Debate over same-sex marriage rages so loudly, it’s difficult to hear underlying values


W
e raised the question of same-sex unions earlier and we received several lengthy comments in response. But this is such an urgent issue right now that we’d like to hear more of your thoughts.
    Just a few days ago, a new nationwide poll of American voters, conducted by researchers at Quinnipiac University, found that we oppose “same-sex marriage” by a margin of 55 to 36 percent — but our opposition is carefully nuanced. By nearly the same margin, this time 56 to 38 percent — we also oppose amending the U.S. Constitution to ban “same-sex marriage.”
    What’s more, the language makes a whole lot of difference in this issue.
    Here’s an example: Only 14 percent of Republicans support same-sex marriage — but 30 percent support “same-sex unions.” And, given choices of allowing “unions” or “marriage,” only 45 percent of Republicans opposed all forms of recognition of same-sex couples.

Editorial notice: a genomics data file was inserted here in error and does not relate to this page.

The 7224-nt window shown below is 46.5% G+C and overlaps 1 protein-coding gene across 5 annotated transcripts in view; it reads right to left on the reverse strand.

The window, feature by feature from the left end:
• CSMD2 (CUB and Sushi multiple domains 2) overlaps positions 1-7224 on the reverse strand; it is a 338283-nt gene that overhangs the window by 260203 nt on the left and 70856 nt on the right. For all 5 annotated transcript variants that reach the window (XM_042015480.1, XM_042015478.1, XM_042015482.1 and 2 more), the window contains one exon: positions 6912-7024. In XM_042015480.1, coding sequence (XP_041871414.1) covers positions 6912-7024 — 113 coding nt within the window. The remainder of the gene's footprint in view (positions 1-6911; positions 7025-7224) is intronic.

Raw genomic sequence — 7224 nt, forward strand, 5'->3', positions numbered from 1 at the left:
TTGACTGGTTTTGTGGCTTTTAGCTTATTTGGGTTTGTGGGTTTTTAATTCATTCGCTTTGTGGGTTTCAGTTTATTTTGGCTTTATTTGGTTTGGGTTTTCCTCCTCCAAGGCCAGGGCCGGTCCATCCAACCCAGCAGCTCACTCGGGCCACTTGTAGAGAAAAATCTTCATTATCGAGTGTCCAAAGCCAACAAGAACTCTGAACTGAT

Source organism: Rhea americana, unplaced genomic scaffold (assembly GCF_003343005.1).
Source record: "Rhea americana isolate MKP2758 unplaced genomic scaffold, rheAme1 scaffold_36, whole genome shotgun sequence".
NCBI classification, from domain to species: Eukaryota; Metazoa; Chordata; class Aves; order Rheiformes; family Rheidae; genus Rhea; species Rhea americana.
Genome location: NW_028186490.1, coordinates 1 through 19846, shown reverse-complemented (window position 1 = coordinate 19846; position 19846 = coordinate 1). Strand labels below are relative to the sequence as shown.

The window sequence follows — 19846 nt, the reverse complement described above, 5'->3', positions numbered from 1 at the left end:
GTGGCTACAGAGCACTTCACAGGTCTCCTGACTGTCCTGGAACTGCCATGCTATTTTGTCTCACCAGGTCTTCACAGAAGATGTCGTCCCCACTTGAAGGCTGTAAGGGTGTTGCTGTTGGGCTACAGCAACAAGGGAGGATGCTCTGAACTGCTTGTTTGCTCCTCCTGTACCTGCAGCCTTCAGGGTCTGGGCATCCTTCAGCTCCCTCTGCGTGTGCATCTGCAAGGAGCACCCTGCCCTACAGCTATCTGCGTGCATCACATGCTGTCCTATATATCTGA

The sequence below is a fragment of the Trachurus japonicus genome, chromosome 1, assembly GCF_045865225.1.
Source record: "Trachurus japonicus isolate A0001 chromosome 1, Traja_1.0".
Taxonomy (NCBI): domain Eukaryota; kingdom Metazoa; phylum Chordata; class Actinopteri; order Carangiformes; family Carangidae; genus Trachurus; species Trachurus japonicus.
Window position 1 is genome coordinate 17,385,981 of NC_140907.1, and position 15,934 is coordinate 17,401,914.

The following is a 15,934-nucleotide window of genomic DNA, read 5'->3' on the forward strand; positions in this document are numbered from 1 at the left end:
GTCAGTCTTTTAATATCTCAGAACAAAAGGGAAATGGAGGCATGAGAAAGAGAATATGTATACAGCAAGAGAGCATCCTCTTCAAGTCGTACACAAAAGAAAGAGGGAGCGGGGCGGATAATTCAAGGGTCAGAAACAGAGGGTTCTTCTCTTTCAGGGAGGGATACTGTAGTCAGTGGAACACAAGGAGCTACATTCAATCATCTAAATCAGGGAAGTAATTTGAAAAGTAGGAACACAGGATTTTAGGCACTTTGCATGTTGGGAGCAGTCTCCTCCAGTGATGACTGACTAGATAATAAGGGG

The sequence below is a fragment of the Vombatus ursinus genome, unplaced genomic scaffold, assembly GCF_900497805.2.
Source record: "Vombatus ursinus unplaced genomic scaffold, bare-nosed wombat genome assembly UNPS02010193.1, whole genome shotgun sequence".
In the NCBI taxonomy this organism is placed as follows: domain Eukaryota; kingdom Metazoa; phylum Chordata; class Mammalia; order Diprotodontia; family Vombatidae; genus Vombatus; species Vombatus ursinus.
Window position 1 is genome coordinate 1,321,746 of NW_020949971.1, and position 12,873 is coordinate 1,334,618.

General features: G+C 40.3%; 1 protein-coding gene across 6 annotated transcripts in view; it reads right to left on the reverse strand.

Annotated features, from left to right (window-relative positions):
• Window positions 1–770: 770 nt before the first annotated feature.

In fact, summing up the responses of all American voters, most Americans favor some form of recognition. Given three choices by the pollsters — “marriage,” “unions” and “no recognition” — only 29 percent of voters said they want no recognition at all.

    Confusing? Yes, there’s no question this is a very difficult issue for researchers to explore. Nevertheless, it’s an urgent issue this year — and there’s great potential for political activists from all sides to distort the underlying values involved.
    Help us fine tune our understanding of these issues — as you see them. Tell us what this difference in wording means to you. Is “marriage” fundamentally different than a “civil union”? Do you think American attitudes are changing on this issue? What basic values are at stake here?

 

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